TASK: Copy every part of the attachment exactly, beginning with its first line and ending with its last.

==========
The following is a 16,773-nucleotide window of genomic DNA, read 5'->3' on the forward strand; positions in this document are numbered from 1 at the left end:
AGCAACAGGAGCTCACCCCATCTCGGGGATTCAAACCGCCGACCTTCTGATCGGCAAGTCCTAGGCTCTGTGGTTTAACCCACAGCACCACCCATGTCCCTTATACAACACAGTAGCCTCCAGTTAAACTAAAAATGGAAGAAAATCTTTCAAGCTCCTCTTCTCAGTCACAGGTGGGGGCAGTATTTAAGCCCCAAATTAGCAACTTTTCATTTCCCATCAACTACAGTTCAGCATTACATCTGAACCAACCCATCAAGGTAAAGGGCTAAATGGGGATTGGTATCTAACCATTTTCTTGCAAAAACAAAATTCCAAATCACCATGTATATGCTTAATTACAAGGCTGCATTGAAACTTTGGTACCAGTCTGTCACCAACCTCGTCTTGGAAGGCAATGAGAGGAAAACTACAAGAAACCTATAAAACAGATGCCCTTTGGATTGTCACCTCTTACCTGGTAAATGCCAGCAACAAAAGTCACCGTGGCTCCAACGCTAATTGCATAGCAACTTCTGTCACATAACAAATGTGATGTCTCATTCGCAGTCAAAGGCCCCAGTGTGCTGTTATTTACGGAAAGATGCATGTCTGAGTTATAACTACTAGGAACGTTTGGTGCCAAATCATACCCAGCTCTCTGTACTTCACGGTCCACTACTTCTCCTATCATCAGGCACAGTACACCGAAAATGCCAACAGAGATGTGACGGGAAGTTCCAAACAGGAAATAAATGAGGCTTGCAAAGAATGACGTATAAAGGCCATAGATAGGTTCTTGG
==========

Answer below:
The following is a 16,773-nucleotide window of genomic DNA, read 5'->3' on the forward strand; positions in this document are numbered from 1 at the left end:
AGCAACAGGAGCTCACCCCATCTCGGGGATTCAAACCGCCGACCTTCTGATCGGCAAGTCCTAGGCTCTGTGGTTTAACCCACAGCACCACCCATGTCCCTTATACAACACAGTAGCCTCCAGTTAAACTAAAAATGGAAGAAAATCTTTCAAGCTCCTCTTCTCAGTCACAGGTGGGGGCAGTATTTAAGCCCCAAATTAGCAACTTTTCATTTCCCATCAACTACAGTTCAGCATTACATCTGAACCAACCCATCAAGGTAAAGGGCTAAATGGGGATTGGTATCTAACCATTTTCTTGCAAAAACAAAATTCCAAATCACCATGTATATGCTTAATTACAAGGCTGCATTGAAACTTTGGTACCAGTCTGTCACCAACCTCGTCTTGGAAGGCAATGAGAGGAAAACTACAAGAAACCTATAAAACAGATGCCCTTTGGATTGTCACCTCTTACCTGGTAAATGCCAGCAACAAAAGTCACCGTGGCTCCAACGCTAATTGCATAGCAACTTCTGTCACATAACAAATGTGATGTCTCATTCGCAGTCAAAGGCCCCAGTGTGCTGTTATTTACGGAAAGATGCATGTCTGAGTTATAACTACTAGGAACGTTTGGTGCCAAATCATACCCAGCTCTCTGTACTTCACGGTCCACTACTTCTCCTATCATCAGGCACAGTACACCGAAAATGCCAACAGAGATGTGACGGGAAGTTCCAAACAGGAAATAAATGAGGCTTGCAAAGAATGACGTATAAAGGCCATAGATAGGTTCTTGG